4. IT ALLOWS FOR A SPACE WHERE BOTH THE LEADER AND THE GROUP CAN KNOW EACH OTHER’S STRENGTHS
It is no small thing that in the Bible’s qualification for leaders (2 Tim 3:1-10), it lists more qualities of character than gifting. Whilst gifting can be what makes people follow a leader initially, character is what sustains him in the long haul. Having a small group prior to meeting in public answers 3 questions in the area of leadership: a. How committed is this leader to this work? b. What are the giftings in the group? c. How committed is the small group to the work? This is good for both the leader to know if he is in it for the long haul and for the group to feel the reality of what it’s really like to be part of starting a new church. This is probably the space where future leaders will come from. A temptation, if you do not have leaders who have emerged from a small group, is to put people in leadership who frankly should not have been there. The engine work of running the church plant when chips are down will operate from this space.
5. IT CREATES SPACE WHERE THE SUCCESS OF THE CHURCH PLANT DOES NOT RISE AND FALL ON ONE PERSON
It is such a relief in planting a church to have a team of people around you – a team that carries the burden of the plant with you. Whilst the lead planter will always carry the heavier lifting of the vision, which includes gathering a small group, training leaders and doing most of the preaching, having a small group allows for the burden of the work to be shared between more people. The celebrity-man-of-God-syndrome is alive and well. Having a small group from the beginning brings ownership, growth and vitality. The team will know that they are part of something great and that their contributions matter. They will not feel like they are being dragged along to fulfil one man’s dreams and goals.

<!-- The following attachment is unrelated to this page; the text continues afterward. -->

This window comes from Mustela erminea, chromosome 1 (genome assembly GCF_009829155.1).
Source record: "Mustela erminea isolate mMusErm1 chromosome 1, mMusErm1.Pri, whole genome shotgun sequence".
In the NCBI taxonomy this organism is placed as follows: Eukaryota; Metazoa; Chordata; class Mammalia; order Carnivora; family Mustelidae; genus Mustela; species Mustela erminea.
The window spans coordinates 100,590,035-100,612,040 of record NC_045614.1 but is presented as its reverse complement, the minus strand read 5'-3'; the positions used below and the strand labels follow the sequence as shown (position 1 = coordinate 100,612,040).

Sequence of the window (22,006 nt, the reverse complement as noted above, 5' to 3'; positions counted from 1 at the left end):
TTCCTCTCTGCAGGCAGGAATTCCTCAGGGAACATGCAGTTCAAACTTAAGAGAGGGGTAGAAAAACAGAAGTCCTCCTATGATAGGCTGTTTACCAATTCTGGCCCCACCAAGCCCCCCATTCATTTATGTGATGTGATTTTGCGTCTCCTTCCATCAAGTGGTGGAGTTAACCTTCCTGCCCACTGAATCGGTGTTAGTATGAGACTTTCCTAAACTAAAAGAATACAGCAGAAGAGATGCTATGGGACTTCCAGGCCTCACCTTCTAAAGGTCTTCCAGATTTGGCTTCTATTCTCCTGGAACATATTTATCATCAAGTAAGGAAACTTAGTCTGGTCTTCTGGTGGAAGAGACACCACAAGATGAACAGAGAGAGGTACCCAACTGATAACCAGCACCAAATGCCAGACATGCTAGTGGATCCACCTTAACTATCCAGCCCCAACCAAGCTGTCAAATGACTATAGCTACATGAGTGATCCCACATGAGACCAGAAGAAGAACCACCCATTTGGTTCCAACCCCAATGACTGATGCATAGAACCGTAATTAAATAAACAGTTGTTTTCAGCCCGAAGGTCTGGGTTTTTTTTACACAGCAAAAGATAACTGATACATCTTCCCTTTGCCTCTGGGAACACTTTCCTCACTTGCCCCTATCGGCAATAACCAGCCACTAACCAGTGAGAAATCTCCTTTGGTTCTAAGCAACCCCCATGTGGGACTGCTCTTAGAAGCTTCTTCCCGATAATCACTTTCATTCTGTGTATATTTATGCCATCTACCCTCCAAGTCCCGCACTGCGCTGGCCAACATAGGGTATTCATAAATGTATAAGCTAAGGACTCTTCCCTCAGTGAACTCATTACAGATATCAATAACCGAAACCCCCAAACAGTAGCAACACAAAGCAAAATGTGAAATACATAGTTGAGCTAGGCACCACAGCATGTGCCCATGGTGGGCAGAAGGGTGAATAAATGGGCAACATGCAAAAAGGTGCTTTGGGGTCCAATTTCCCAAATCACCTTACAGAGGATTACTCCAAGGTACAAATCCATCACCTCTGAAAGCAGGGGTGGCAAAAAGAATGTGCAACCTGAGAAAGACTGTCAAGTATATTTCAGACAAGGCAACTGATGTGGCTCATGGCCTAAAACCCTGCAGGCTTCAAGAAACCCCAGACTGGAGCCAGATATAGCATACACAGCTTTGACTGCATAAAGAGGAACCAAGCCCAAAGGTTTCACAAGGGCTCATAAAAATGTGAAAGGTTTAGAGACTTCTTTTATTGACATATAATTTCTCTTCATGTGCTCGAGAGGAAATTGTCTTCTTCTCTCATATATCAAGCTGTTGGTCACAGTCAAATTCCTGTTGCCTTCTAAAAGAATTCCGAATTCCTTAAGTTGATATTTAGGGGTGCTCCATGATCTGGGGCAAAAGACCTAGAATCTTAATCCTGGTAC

6. IT GIVES SPACE FOR THE CHURCH PLANT TO HAVE LONGEVITY
There are many statistics about the percentage of church plants that fail. Having a small group gives the church plant a chance to survive long term. When others who come later misunderstand the vision, or even leave the plant, the people that stay will be that initial small group. I think the main reason for this is because they know the church planter. You would have done life together, they would have seen you at your best and at your worst, and you would know each other’s strengths and weaknesses. They stay because they love Jesus and want to see His vision of making disciples realised in that location, irrespective of who their under-shepherd is.
Having said this, it is also important to mention that church plants do not always start with a small group as I have described above. The Lord is gracious. The Holy Spirit is Sovereign. Many of these principles need to be learned whilst the church plant is already in motion. However, irrespective of where the church plant is, it is never too late to identify that small group within a larger group. These are the people that get it. They are the ones that have signed with ink to your church plant. They get the code. Create that space where DNA can be formed, the training of leaders can start and where future leaders will emerge and take ownership of the work for the glory of Christ and the making of disciples.